IT IS probably safe to say everyone throughout their lives has told a few white lies or porkies.
It may seem like the path of least resistance, but it can come back to bite.
I see a lot of blame shifting in banks particularly. With such big organisations, it is hard to determine who is right and who is wrong.
"I don't care whose fault it is, how are we going to fix it?" is my standard response.
I have learnt it is much better in the long run to fess up to mistakes, and fix them - this ultimately gives much more kudos. Everyone makes mistakes, and most (not all) people accept this and are quite happy to move on. In lots of cases the relationship is actually strengthened as a result.
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I was thinking about this topic after viewing an email exchange between someone from a large bank and another professional service provider involved in the transaction. It was interesting sitting on the sidelines watching this all unfold. I was not directly involved in the deal, but I know the customers.
What transpired was, I believe, the worst case scenario for both parties, as they had both shifted blame in an email to each other. It turned out it was another party altogether that had not passed on the relevant information.
Very embarrassing for both sides, I thought, as once both emails were sent, and other parties copied in, there was no turning back from there.
Nonetheless, the deal settled with no problems, so a disaster was averted. I have never met the two people sending the emails, so I don't know how they really feel about it. Maybe they both feel equally vindicated? I'm not sure.
It is really easy to push back without thinking about the consequences, particularly when someone is questioning your professionalism or integrity. We all have pride, and want to be seen to be doing the right thing.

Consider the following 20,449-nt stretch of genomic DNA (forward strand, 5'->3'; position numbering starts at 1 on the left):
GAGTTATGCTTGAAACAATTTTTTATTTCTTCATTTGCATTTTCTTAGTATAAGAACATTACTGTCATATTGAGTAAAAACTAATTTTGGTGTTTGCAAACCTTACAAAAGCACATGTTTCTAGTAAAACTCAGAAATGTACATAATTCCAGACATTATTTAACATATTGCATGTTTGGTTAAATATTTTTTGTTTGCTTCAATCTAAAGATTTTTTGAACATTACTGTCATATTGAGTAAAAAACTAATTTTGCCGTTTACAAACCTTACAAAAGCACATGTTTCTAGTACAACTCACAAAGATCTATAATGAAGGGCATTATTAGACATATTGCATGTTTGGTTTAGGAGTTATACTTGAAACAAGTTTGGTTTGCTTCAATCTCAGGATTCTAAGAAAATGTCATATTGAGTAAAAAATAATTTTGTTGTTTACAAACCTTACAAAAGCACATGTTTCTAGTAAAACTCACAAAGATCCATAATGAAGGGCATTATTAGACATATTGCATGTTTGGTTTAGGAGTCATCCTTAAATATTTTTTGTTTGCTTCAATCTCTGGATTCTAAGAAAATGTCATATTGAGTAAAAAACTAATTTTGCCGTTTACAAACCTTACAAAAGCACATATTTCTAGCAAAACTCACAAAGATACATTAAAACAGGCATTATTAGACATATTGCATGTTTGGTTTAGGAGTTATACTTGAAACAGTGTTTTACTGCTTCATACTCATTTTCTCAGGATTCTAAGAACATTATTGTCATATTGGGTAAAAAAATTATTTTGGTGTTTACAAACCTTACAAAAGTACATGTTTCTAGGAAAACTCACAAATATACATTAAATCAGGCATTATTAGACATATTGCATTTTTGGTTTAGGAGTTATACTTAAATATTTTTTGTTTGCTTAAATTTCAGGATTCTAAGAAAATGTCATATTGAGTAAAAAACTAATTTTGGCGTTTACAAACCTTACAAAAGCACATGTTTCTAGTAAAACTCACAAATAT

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The vast majority of people I come across in finance and professional services are really good people. There is, of course, the occasional exception, but I haven't experienced this too often.
The harder route in these situations is to remain calm, and not take it as a personal slight. We don't know what pressure the other person is under on the other side. It is much better to step back from the situation, and apply reasoned logic to the problem. Sometimes that's easier said than done.
With emails, it is definitely better to pause for a moment and reflect before you hit the send button. If you feel the need to vent in an email, put it in draft format for 24 hours, then delete it. You will feel better, and no harm will be done to the business or personal relationship.
If it needs to be said, then by all means do so, but keep the communication to the point and professional. Better to have a written record of communications anyway.
If you step back in these situations while assessing what the best course of action is, from a state of calmness, you'll invariably make better decisions, with no long-term damage inflicted.
- Details: bagshawagriconsulting.com.au
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